The Cost of Cloth Diapers

We have 8 bumGenius diapers, with another 3 on the way. We paid $17.95 for ea. That means for 11 diapers we spent $197.45. 11 diapers will last us 2 full days before having to wash. While baby is in bed, I run the load while he still has one on or one to spare, and voila! I have another 2 days worth. Not too shabby. Now, you may not be able to get by when they are newborns with only 11 diapers. I think 20 is the recommended number so you’re not doing laundry EVERY day. Even with 20, let’s do the math. That’s $359. I’m not sure when you add in the water/electric that is involved to do extra laundry what it costs, but I’ll tell you that our bill has never been oodles more than normal before we even had a kid. You could potentially use the one-size pocket diapers until your baby is potty trained, and they say cloth diaper babies potty train faster- so there ya go!

The Cost of Disposable Diapers

For a few months you are probably using 8-12 diapers a day. Then it slows down and could go down to only 5 or 6 a day. Let’s just do an average of what you may potentially spend from birth until your kid is 2-1/2 (the average age of the potty trained kid):

You could spend a good $0.19- $.30 per diaper, depending on the brand.

Let’s say the first 3 months you change diapers an average of 9 times a day. The low end would be $154 and the high end would be $243 for the 1st 3 months.
Then about 7 day for the next 3… You’re looking at: $119.70 – $189

And from about 6 months till your child is potty trained, we’ll say 30 months (2-1/2 years old): $684 – $1080

Add it all up and you could be looking at anywhere from $958 – $1,512- let’s face it, your kid may not be totally potty trained until 3 and you’ll be looking at costs from training pants and overnight diapers too!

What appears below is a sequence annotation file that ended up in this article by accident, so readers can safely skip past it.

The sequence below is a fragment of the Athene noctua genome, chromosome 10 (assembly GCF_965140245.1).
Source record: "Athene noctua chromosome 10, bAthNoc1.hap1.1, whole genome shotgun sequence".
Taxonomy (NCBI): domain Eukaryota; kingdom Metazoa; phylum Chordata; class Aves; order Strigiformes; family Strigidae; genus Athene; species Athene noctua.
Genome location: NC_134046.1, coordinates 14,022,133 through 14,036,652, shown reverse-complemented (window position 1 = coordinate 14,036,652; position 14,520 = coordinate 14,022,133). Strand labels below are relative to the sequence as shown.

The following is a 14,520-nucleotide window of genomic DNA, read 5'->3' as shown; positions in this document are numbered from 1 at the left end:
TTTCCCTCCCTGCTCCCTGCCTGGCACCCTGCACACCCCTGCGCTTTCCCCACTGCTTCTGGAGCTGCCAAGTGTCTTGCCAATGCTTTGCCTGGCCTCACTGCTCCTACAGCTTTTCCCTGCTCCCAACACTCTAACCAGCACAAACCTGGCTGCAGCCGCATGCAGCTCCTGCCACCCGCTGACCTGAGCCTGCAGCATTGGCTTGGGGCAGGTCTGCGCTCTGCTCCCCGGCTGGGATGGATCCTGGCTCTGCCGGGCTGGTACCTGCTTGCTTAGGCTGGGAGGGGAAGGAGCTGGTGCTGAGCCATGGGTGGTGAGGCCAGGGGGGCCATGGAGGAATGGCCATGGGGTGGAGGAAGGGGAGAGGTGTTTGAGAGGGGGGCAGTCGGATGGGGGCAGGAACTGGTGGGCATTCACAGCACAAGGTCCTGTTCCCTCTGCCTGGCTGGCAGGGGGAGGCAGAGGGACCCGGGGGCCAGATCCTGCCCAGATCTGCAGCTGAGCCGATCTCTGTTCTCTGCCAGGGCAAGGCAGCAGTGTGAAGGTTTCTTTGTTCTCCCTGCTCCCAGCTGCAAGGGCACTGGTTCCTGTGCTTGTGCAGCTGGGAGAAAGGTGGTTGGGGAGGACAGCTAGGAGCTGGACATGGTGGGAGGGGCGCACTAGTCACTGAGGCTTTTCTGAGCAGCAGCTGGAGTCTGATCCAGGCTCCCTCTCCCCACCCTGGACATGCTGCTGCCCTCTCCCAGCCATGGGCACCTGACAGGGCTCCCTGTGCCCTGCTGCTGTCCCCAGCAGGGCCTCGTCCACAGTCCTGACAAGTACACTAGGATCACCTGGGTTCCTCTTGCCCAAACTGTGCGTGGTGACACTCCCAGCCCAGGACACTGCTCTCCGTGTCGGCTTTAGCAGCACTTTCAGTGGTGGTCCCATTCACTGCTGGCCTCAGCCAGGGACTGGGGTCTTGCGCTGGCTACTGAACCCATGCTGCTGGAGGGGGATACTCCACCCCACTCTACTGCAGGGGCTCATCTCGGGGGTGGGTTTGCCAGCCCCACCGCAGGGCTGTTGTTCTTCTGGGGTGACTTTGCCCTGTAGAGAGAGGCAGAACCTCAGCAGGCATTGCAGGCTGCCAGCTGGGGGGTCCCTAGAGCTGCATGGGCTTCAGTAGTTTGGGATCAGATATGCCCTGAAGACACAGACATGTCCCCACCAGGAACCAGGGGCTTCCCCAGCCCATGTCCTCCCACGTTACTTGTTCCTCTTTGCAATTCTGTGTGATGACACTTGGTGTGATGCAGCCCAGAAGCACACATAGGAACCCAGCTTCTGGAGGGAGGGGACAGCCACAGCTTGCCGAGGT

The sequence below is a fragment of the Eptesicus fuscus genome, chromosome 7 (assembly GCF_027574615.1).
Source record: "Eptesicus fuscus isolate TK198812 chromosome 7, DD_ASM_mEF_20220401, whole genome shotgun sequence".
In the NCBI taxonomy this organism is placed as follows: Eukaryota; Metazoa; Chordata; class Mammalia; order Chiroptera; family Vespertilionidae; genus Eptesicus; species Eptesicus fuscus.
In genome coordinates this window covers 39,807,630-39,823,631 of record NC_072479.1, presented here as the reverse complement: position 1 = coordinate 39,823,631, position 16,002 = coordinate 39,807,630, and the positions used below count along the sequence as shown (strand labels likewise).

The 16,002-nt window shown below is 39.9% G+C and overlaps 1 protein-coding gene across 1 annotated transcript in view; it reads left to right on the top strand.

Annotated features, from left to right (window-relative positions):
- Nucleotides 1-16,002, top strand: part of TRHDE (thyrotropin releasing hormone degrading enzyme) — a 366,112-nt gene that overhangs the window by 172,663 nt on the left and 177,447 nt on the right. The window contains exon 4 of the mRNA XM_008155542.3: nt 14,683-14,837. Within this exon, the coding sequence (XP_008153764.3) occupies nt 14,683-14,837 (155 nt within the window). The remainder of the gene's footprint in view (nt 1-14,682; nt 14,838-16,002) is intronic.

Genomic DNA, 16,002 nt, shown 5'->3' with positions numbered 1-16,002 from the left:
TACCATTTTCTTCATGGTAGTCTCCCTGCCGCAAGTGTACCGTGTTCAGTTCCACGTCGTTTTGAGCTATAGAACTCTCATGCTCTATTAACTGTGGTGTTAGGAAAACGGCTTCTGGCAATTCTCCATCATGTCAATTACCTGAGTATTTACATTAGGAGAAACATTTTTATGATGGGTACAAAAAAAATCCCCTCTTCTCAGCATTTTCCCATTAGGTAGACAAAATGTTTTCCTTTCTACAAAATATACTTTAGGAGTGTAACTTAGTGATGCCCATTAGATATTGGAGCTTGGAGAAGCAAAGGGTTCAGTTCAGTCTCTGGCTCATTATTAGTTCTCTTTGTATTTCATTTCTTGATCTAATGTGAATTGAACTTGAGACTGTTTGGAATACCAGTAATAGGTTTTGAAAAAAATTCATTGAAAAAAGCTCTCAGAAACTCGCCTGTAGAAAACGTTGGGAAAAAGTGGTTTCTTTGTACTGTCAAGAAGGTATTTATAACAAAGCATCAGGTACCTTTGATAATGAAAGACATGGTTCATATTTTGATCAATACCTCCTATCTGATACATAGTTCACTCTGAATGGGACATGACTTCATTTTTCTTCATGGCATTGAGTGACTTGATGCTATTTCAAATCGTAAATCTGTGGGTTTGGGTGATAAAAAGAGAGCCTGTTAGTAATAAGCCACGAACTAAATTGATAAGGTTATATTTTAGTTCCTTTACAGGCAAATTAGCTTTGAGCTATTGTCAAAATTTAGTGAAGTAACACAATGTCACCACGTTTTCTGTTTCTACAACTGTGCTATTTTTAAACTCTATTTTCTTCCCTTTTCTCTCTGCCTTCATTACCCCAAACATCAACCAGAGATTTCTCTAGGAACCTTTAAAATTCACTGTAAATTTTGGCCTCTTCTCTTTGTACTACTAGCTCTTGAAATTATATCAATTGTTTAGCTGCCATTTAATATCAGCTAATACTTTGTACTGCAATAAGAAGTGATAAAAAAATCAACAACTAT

Final Analysis

So, if your cloth lasts you the 2-1/2 years (which it should, if taken care of properly), then there is a substantial pro to using them if you’re up for the little bit of extra work. Even if you add in the few bucks it may cost to do a few extra laundry loads a month, and, if you’re like me, buy disposables occasionally when you’re traveling, or need a cloth break:), you will still save HUNDREDS of dollars. PLUS, if you have more kids, guess what you already have to use on them? That’s right. More money saved. You may have to replace a couple or repair wear and tear over the years, but seriously, we’re talking about spending about $500-$600 over the course of at least 2-1/2 years, if not another 2-1/2 on the next child, or spend $1000-$1500 per child; maybe even up to $3000 if you are still potty training at 3 years old.

I think the numbers, as well as the whole green factor does it for me! You’re saving trees and your not adding to the landfill problem. An added bonus to saving lots of money!! So, it comes down to what will work best for your baby and for you. Just be realistic and get ready to either spend the money, or have a couple more steps in the diapering/laundry process. No one will judge you either way! Well, they might, but who cares, do what works for your family.

Questions? I’m no expert, but I can try. I do have a handful of expert friends though, who have used cloth (and varied kinds) longer than I have, so I can try to get you in touch with them if you need some advice on this subject!

Editor’s Note: When you are having a baby shower, it might be worth mentioning to guests that you would like Amazon.com Gift Cards to make a substantial dent in the initial cost.

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Save a Bundle on Baby Formula

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Do a Little Homework

Today’s tip will require you to do a little homework before your little one arrives, and it will require you to spend a little time each week keeping an eye on things, and paying it forward. Although there is a little work required, you are guaranteed to save a bundle on baby formula.

As soon as you find out that you will be expecting your bundle, sign up with EVERY baby supply vendor (it sounds so business like, I know) you can find. Tell them it’s okay for them to send you things in the mail and email. You might even want to start another email address for this, so in the coming years, if it gets killed with spam, you can drop it. For now, go sign up. Here are some examples:

Feel free to search around for any other companies offering free memberships, and join.

Make sure you do this as soon as possible. In a few weeks, you should start to be inundated with free samples and coupons. These free samples and coupons will continue to fill your mailbox for the next few months. Save each and every one of them. File them, organize them, whatever you have to do, just make sure you know where they all are.

Is Generic Formula Okay?